One of the most popular controversial mystery novels of the Twenty-First Century which invites the reader to investigate and open one’s eyes to symbolism is The Da Vinci Code, written by Dan Brown. The title alone gives the reader insight that they will be exploring one of humanities’ greatest minds, Leonardo Da Vinci and some of his most famous pieces to decode symbols that are hidden within. However, the title alone does not prepare the reader for the intense adventure, suspense and unique symbolism Brown takes the reader on throughout this page turning novel.
Brown introduces the two main characters early, starting the novel’s suspenseful journey in France. Robert Langdon, a Harvard Professor, teaches iconology specializing in religious symbolism. To aide Langdon, an underestimated female, Sophie Neveu, a red haired cryptologist, is also established early on to the reader and Langdon. The two combine their specialties to solve the puzzles set within.
Given Langdon’s background the reader begins to understand his role quickly and why he is chosen. The title of the novel and the introduction of the main characters allow the reader to prepare themselves for what Brown is about to introduce to them; a lesson on history that is neither told nor understood. What captures the reader’s attention and would ignite controversy for years to come is the absolutely brilliant way Brown was able to take famous works, which most people have common knowledge of in some respect or another and completely redirect their thinking of what their “true” meaning was. The multiple mysteries in The Last Supper painting are a prime example of how Brown takes popular Renaissance work and shows the reader hidden clues that are not well known. This redirect in his writing is what makes this story plausible, realistic and so captivating to the reader.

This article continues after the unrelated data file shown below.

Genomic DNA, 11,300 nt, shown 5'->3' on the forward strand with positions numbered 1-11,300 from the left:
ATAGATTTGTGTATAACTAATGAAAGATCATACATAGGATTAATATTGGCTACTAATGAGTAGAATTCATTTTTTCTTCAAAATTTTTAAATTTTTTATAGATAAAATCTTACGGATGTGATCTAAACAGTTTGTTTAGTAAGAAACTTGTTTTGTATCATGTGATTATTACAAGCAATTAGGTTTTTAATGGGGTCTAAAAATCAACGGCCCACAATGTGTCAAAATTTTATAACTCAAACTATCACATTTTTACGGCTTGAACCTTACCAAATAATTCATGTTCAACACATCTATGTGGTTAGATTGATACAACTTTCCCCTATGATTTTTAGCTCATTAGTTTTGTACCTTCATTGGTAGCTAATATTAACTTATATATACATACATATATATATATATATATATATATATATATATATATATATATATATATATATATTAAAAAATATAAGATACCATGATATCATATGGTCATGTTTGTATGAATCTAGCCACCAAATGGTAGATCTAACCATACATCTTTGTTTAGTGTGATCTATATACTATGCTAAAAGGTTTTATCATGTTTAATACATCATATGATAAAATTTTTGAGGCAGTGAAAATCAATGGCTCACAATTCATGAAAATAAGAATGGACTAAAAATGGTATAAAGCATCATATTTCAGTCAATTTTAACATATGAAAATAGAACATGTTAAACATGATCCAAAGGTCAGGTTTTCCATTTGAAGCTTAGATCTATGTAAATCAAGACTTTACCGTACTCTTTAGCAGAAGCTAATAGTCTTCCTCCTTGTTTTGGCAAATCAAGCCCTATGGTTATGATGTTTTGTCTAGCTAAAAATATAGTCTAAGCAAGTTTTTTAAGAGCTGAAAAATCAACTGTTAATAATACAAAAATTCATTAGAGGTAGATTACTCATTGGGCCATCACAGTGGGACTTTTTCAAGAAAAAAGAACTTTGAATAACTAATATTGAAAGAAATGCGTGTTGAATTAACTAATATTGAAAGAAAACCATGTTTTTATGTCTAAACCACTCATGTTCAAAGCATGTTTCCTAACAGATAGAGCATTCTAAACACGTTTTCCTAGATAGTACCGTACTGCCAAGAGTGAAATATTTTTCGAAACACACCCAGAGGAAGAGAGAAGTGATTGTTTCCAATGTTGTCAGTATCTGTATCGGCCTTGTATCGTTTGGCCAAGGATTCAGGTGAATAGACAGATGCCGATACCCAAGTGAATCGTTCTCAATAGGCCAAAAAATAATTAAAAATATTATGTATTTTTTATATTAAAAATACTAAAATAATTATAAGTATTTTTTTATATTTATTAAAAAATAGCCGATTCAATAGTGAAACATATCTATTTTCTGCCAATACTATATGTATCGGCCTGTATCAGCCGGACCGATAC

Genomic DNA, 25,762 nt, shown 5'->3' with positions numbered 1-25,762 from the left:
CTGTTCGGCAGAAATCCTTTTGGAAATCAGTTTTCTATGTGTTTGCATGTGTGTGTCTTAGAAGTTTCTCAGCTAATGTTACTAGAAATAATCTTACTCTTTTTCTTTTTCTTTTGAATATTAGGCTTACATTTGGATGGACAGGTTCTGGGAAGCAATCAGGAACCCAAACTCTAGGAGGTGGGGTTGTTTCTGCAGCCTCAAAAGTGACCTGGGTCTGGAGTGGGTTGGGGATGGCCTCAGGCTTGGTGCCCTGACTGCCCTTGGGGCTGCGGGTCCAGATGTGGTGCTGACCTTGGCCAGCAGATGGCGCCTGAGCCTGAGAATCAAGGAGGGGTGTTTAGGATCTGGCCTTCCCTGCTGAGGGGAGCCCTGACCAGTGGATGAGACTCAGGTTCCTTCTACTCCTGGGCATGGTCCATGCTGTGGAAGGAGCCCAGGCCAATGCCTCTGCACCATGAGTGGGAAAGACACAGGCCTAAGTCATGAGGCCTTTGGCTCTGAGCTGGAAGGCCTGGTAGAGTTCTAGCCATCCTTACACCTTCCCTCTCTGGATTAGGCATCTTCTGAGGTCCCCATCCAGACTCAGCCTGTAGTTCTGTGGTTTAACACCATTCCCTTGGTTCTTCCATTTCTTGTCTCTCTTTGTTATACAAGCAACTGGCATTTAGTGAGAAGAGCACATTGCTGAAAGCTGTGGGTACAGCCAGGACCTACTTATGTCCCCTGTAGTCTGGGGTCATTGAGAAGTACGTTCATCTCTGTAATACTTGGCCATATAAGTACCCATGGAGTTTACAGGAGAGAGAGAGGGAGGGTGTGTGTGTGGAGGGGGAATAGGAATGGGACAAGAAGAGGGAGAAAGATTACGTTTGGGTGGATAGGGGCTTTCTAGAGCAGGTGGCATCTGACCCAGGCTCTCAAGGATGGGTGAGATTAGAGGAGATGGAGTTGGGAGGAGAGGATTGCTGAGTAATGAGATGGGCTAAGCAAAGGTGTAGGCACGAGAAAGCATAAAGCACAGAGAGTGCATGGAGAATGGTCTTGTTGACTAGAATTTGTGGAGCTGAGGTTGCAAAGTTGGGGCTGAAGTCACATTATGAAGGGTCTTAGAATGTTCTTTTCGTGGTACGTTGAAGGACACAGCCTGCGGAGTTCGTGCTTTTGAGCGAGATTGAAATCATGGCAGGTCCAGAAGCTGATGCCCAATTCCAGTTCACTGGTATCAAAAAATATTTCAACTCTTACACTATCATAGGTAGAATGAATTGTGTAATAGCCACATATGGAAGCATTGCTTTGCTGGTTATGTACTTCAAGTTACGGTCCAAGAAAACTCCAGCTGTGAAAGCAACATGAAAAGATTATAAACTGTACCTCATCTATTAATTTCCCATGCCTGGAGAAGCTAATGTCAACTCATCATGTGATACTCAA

Brown’s extensive and unique use of symbolism is what makes this novel so credible and engulfing. The symbolism presented in Da Vinci’s paintings, historical churches, and even a secret group known as The Priory of Scion, all hold subtle clues and secrets. After examining multiple paintings such as The Last Supper, the reader comes to find that the main characters overlook a small detail that in fact represents the climax of the novel, it is the defining symbol that ties the thesis, the suspense, and all supporting symbolism together: the color red.
By the last page the reader develops an insight never before experienced in the subjects of religion and art history. Concluding The Da Vinci Code, remains controversial and continues to challenge the reader to determine what symbols Da Vinci left are derived from historical truth and which ones remain a mystery. Furthermore, not only does Brown force the reader to question the plausibility behind Da Vinci’s work on religion and art history, but by the end he also encourages the reader to look closer at the characters and locations throughout the novel to see if Brown himself left hidden clues or messages for the reader to decipher.